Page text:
In honor of Veterans Day, Jim Grice, veteran and EYE-Q patient, agreed to share his story with us. Jim is a big fan of the doctors and staff at EYE-Q, and was eager to recount his experiences. EYE-Q is privileged to honor and serve the veterans that live in the Central Valley.
This Veterans Day, we would like to say “thank you” to everyone who has served and is serving in our military. We would like to invite veterans to sign the wooden flag that hangs in the lobby of our Fresno location so that we may honor you continuously. You are a treasured part of our community, and today and every day, we are indebted to you. We are more grateful than you could possibly know.
It seems like everyone knows Jim Grice. Maybe it’s because he lives in Selma, with a population of less than 25,000 people; or maybe he just frequents the places where he is already well-known. Regardless, it is clear that those who know Jim love him dearly. While he may seem like an unlikely socialite, he can never resist the urge to strike up a conversation with whoever is sitting closest to him. In this way, Jim has gathered many friends in his lifetime.
Jim is a U.S. Army veteran. His deployment during the Korean War lasted for sixteen months; maybe the longest sixteen months of his life. He was responsible for heavy artillery, which has caused many hearing issues.
“There weren’t ear plugs, so they stuffed toilet paper in their ears to try to prevent the damage,” he said. “It didn’t do much good.”
Nearly everything the soldiers ate came out of a can (Jim said he would have done just about anything for a big glass of milk and some cereal). In the cold of winter, they lived in caves, layering every item of clothing in their possession to stay warm at night.
Jim recently returned from his Honor Flight trip, which went to Washington, D.C. The goal of Honor Flight is to give veterans honor and closure. Jim knew some of the veterans from the area already, but met many new people on his trip, too. He didn’t miss any opportunity to chat and make friends, as usual. Jim loved the monuments, but said you couldn’t really do much beyond looking at them and taking pictures (his son, who accompanied him on the trip, took many, he said). However, at the Smithsonian Air & Space Museum, he was blown away. “I got to really focus on the exhibits, and there were a ton of ‘em,” he said. As a lifelong mechanic, the museum was his favorite part of the whole trip.
The Central Valley Honor Flight returned on October 26th, and veterans on the flight were greeted with hundreds of people: family, friends, students, military members, EYE-Q employees and grateful onlookers; all hoping to thank and shake the hands of people who sacrificed so much to protect our country. Jim spoke highly of the trip as a whole, saying that the coordinators were amazing because 170 people stayed completely on schedule the whole time and no one was left behind. He’s travelled all over the world since his days in the military, but he says he’s never liked anywhere as much as he likes being here.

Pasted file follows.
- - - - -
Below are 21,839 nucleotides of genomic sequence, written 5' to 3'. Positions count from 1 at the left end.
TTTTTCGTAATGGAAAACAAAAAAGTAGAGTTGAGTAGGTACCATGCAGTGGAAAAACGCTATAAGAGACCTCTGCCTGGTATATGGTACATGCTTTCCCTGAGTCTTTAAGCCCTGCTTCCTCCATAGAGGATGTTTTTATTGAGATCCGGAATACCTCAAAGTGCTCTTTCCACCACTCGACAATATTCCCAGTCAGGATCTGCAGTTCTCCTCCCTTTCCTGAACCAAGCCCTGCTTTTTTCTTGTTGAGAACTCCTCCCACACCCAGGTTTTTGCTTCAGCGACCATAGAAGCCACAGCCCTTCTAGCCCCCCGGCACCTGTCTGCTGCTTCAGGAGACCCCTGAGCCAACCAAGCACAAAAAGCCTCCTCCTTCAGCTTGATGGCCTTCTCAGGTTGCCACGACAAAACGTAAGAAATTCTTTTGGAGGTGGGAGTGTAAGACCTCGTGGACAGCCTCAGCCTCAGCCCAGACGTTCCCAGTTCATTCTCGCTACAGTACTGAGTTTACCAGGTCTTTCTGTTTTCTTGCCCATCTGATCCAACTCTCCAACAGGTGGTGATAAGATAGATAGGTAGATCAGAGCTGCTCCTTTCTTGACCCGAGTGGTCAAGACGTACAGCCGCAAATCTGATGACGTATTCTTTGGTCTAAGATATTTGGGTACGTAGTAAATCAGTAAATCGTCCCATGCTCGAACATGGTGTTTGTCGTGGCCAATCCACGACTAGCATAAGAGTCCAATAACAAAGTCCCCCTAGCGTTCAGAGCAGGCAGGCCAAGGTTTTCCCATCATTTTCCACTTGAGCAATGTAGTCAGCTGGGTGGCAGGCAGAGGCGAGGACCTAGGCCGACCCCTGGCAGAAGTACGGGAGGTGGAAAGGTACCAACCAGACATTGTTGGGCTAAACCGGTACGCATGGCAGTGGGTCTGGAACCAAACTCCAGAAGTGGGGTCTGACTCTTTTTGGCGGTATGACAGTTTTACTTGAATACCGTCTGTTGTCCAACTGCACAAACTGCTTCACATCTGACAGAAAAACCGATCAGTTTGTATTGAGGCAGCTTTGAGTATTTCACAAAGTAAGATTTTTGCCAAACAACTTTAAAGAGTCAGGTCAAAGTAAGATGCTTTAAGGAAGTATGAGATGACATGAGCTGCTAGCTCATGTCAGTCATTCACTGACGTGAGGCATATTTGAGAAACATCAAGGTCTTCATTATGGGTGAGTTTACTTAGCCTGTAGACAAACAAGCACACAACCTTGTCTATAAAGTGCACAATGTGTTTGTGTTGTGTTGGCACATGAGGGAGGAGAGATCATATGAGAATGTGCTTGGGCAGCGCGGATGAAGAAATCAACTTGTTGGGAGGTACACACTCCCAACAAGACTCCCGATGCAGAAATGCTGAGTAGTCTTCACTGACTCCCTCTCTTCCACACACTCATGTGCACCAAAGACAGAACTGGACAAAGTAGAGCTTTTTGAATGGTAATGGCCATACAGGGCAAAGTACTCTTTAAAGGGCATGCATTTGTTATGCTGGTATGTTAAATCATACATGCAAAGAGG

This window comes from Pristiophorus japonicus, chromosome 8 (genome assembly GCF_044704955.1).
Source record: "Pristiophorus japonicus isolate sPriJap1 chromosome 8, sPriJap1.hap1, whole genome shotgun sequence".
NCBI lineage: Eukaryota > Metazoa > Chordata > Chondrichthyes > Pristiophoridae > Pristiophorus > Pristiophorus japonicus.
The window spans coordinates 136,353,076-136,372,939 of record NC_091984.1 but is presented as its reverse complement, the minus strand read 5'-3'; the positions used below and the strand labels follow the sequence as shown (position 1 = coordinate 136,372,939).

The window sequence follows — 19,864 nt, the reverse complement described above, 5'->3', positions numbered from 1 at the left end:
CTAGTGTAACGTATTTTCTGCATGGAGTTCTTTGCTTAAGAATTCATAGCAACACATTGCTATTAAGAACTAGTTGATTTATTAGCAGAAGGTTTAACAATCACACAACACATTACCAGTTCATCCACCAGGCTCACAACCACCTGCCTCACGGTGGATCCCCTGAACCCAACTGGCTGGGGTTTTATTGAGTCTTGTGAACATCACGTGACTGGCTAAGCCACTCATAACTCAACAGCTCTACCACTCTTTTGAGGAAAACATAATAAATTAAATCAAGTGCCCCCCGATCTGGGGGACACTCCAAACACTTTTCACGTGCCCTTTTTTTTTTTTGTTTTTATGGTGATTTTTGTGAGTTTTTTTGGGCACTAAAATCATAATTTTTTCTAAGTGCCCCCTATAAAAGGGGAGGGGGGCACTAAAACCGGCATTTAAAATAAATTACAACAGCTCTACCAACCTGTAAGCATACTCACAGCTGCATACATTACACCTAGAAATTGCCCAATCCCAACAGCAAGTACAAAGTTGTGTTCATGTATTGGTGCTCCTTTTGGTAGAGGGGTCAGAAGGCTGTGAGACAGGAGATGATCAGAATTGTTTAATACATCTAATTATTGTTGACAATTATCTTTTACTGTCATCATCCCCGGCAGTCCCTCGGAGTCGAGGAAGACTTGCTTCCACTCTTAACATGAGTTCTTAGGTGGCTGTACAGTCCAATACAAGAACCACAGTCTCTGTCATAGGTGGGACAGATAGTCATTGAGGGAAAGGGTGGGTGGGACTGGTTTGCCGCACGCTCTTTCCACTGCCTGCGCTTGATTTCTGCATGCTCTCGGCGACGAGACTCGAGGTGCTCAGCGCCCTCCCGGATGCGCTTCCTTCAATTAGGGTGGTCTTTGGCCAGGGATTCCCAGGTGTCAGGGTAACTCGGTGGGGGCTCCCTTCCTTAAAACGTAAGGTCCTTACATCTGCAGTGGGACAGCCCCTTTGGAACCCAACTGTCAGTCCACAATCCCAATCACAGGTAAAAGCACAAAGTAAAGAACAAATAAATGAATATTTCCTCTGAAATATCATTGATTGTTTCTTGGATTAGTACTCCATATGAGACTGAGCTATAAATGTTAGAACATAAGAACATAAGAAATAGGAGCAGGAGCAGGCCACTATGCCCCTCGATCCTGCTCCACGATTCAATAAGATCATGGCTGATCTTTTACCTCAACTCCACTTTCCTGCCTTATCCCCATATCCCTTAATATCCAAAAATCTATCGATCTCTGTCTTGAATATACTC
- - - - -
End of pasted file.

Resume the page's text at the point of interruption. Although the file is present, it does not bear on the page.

“I’ve never found a place I’d rather be than home.”
At McCoy’s Coffee Shop in Selma, Jim begs waitresses to sit down with him while he finishes his coffee. His favorite joke is to ask people if they’ve got any money. You should see the grins he gets. “You got a couple bucks for this?” he’ll say with a wry smile, pointing at his lunch. Whoever he’s asking will give some variation of, “No, Jim,” and he’ll say, “Well, how am I supposed to pay for this?” Everyone who knows him knows the script, and they always laugh.
After the war, Jim worked as a mechanic on big trucks. He first worked for a trucking company for 28 years, then at Poindexter Nut Company until his retirement (about 8 years, in total), fixing their trucks and large machinery. In that time, Jim charmed everyone he met. He visits “the nut house” regularly, and he’s a celebrity there. He hasn’t worked there in years, but still stops by to see all of his favorite people and pick up bags of nuts for the doctors and staff at EYE-Q. One woman in particular popped out of her desk chair the minute Jim walked into the office, eager to give him a hug and ask him about his trip to D.C. When a coworker asked how long she had known him, perhaps expecting to hear about the days before Jim retired, she paused.
“It’s been at least twenty years, now,” she said, smiling. “I was only 18—a waitress. And he was always asking me for money. ‘You got any money?’ he would say. He still does that.” She rolled her eyes, but chuckled. At this, Jim turned around, raising his eyebrows. “Do you have any? Well, if you do get some, let me know. We’ll go dancing.”
EYE-Q supports Honor Flight in hopes that veterans from all over the country will be able to be honored for their service. You can donate to Honor Flight by clicking here.